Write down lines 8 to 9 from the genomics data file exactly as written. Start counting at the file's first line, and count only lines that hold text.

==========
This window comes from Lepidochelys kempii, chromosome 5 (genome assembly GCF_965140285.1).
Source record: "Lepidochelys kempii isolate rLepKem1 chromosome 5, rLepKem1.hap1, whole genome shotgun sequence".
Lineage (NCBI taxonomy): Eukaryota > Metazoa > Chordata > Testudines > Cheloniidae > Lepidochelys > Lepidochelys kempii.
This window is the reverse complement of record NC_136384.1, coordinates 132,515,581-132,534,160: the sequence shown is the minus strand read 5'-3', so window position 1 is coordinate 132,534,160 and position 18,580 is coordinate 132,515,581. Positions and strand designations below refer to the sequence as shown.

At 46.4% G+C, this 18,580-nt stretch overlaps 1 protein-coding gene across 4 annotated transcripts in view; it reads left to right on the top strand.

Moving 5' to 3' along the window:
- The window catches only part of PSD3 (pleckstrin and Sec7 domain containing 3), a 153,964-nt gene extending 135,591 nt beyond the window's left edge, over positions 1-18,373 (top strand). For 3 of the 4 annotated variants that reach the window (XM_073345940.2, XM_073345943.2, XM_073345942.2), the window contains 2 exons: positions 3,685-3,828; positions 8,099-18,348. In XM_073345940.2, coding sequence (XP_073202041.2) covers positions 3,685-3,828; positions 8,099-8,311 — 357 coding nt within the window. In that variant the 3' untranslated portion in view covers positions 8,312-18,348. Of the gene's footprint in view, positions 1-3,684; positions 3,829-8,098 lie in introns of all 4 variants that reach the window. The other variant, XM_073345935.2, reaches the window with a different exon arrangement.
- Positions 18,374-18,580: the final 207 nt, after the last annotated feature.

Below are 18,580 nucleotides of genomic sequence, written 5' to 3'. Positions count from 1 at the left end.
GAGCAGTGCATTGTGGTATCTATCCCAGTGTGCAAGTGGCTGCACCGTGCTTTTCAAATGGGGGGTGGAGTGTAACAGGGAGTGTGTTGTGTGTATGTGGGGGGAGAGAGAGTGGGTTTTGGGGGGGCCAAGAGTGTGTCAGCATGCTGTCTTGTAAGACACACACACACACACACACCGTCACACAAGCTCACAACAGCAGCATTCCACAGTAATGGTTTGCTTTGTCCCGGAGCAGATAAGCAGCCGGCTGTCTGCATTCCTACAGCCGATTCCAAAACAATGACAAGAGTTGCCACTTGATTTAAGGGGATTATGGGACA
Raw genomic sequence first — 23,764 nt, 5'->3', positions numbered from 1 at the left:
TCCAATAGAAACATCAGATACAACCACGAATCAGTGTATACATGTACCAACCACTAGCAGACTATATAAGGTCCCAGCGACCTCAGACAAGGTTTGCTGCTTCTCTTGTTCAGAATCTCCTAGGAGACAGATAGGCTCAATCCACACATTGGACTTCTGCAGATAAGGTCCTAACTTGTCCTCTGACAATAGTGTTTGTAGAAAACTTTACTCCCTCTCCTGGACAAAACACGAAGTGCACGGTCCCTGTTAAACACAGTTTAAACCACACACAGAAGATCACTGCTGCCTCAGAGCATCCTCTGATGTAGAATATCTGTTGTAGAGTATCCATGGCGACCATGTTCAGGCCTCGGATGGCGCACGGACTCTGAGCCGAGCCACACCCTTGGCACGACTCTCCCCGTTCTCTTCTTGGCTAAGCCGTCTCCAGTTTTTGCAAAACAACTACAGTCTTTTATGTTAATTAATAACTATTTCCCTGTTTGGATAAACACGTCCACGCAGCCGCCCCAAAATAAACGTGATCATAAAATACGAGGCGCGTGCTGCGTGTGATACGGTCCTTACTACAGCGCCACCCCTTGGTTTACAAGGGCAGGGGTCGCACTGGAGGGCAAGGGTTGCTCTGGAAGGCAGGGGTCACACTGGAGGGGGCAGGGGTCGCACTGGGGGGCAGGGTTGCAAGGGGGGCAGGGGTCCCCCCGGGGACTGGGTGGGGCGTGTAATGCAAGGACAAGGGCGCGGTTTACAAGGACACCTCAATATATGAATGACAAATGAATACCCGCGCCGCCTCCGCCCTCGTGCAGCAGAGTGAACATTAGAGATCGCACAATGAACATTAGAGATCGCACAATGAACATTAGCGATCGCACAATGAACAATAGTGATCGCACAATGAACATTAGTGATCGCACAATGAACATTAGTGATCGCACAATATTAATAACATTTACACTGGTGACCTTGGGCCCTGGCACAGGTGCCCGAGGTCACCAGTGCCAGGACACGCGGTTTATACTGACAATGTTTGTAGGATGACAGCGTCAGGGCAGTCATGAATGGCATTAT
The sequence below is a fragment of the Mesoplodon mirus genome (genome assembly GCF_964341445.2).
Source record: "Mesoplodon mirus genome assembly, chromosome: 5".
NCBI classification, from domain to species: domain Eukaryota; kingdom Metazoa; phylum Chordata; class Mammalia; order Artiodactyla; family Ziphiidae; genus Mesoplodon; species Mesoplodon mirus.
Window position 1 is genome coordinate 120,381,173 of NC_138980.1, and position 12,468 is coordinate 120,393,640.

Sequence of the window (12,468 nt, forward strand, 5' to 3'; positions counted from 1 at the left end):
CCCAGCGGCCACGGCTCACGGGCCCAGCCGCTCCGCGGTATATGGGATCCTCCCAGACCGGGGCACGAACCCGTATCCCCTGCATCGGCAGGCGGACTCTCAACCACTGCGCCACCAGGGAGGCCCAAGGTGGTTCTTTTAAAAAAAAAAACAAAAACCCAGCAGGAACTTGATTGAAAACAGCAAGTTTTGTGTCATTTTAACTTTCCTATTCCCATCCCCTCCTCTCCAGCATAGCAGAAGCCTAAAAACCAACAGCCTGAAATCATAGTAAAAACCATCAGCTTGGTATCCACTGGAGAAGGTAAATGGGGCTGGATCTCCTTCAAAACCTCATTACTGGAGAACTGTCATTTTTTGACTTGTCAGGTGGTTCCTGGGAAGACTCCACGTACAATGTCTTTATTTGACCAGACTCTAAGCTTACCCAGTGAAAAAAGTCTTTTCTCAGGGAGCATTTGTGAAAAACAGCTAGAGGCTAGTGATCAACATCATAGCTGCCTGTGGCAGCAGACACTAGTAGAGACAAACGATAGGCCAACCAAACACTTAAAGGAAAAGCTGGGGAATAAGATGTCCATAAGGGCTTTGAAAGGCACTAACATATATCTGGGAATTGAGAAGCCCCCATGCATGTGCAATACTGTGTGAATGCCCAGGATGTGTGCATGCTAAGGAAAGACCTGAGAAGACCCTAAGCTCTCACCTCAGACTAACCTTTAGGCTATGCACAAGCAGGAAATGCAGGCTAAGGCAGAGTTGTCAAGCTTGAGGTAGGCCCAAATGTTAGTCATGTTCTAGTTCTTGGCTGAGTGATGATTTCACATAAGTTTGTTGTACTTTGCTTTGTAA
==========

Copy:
- Positions 18,374-18,580: the final 207 nt, after the last annotated feature.

Below are 18,580 nucleotides of genomic sequence, written 5' to 3'. Positions count from 1 at the left end.